According to new statistics, violent crime is down in major urban centers around the country with New York City, Washington, D.C., and Los Angeles on pace to see the number of homicides hit the lowest of any year in the past four decades. There’s a good chance, in other word, that fewer Americans will be killed this year than were killed in 1969, despite a major economic downturn and enormous population growth.
But in Denver, violent crime is up.
As Chris Wyckoff, director of Denver’s Data Analysis Unit, noted in an interview on Monday, Colorado’s largest city is seeing an increase in thefts.
“There are more larcenies and theft of motor vehicles. It’s things people can sell, which makes sense in the recession.”
Although crime has been generally dipping in the state the past three years compared to the same January-through-June six-month period last year, crime in Denver overall — violent and nonviolent, is up 3.3 percent.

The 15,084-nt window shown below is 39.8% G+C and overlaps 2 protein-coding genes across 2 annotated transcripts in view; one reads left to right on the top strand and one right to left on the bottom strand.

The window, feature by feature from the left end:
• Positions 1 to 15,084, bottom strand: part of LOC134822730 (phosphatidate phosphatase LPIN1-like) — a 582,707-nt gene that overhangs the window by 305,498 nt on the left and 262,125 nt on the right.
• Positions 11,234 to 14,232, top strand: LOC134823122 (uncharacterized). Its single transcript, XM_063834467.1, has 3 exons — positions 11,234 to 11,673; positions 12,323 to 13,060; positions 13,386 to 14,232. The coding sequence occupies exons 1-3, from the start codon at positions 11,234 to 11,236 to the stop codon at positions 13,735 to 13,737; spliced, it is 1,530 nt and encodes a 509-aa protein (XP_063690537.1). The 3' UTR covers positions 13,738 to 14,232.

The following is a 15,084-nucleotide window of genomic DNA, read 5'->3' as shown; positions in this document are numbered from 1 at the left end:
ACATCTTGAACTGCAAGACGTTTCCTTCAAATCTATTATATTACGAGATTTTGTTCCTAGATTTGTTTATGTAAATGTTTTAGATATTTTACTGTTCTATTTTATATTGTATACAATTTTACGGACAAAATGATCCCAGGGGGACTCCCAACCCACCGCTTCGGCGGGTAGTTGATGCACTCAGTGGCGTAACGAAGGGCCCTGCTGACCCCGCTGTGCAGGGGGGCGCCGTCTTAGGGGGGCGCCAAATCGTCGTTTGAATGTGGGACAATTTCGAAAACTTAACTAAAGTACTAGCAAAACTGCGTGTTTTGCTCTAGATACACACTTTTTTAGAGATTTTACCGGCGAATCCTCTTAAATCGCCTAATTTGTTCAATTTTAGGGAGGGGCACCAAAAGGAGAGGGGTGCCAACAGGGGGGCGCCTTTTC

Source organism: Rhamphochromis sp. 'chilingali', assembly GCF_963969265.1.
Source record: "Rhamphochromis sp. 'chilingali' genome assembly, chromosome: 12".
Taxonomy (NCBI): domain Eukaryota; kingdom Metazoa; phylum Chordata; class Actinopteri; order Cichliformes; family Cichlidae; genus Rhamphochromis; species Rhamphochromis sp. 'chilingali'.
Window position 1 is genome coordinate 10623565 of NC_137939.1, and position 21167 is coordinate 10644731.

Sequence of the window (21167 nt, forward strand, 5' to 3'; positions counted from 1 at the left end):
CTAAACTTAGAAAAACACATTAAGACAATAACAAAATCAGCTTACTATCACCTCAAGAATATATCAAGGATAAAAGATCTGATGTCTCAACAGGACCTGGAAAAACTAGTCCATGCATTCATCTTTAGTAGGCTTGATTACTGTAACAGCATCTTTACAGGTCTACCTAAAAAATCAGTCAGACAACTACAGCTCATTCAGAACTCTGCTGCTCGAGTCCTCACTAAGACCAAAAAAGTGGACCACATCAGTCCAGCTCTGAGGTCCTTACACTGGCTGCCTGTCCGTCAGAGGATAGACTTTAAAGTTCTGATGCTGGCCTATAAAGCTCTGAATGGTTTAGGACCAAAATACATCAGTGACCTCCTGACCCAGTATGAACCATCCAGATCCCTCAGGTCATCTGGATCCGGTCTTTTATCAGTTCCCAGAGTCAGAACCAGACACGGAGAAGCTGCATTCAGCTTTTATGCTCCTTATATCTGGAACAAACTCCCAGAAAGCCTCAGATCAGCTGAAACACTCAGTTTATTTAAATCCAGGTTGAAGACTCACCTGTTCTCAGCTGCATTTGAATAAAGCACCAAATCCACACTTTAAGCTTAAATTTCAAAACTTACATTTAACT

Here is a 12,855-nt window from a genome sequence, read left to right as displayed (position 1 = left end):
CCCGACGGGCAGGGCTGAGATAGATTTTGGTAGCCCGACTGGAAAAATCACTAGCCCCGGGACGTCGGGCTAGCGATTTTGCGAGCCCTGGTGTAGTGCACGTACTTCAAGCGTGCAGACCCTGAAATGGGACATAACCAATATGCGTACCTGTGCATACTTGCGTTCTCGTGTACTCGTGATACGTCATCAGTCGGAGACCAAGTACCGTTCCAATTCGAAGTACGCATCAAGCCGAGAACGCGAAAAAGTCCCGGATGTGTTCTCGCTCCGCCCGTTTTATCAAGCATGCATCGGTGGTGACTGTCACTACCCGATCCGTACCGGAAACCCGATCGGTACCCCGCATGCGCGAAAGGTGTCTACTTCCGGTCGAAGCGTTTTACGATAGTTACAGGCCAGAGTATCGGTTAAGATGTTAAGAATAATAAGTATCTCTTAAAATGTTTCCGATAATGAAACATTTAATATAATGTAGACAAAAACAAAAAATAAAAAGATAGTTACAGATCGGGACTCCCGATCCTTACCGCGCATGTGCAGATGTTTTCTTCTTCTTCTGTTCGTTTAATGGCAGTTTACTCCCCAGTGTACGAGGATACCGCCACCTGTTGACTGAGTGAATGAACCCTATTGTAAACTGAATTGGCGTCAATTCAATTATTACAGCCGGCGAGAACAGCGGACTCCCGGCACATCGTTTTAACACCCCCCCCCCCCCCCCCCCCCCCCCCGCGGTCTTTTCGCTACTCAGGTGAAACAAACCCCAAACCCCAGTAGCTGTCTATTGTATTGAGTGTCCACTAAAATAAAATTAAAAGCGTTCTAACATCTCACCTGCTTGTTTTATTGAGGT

Denver’s violent crimes have inched up by 0.3 percent. Homicides are up 6 percent, sexual assault 38 percent, aggravated assault 3 percent.
Robbery, however, has plummeted 16 percent, muddling any easy overall analysis of the figures. There have been 459 robberies reported so far this year compared to last year’s 543 for the same period.
Larceny is up 10 percent in Denver. Grand theft auto up 30 percent.
Wyckoff said she thinks the dip in crime rates over the last few years came as a result of increased community policing.
“We targeted areas we know we have this or that kind of problem. We attack that problem and take preventative measures. We targeted broken windows, for instance. It works.”
Wyckoff also pointed out that this year’s jump in reports of sexual assault — 215 cases compared to 156 last year. But she added that the increase may be just that: a jump in reporting.
“We are seeing very few stranger assaults. These are attacks by people the victims know — boyfriends, relatives, husbands … There’s no pattern but, it may be that people increasingly feel more comfortable about reporting sexual assault.”
Wyckoff doesn’t believe city and state budget cuts have so far influenced the crime rate.
“We haven’t lost officers. That’s the main thing. The city faces, what, a $120 million shortfall? So we know more is coming. We’ve had to make cuts. We do less sweeps. That’s true. But the cuts in personnel have been civilians. I’m three analysts short in my department. I’m bringing on interns to fill the gap — they’ll help with the work but they’ll receive education as well.”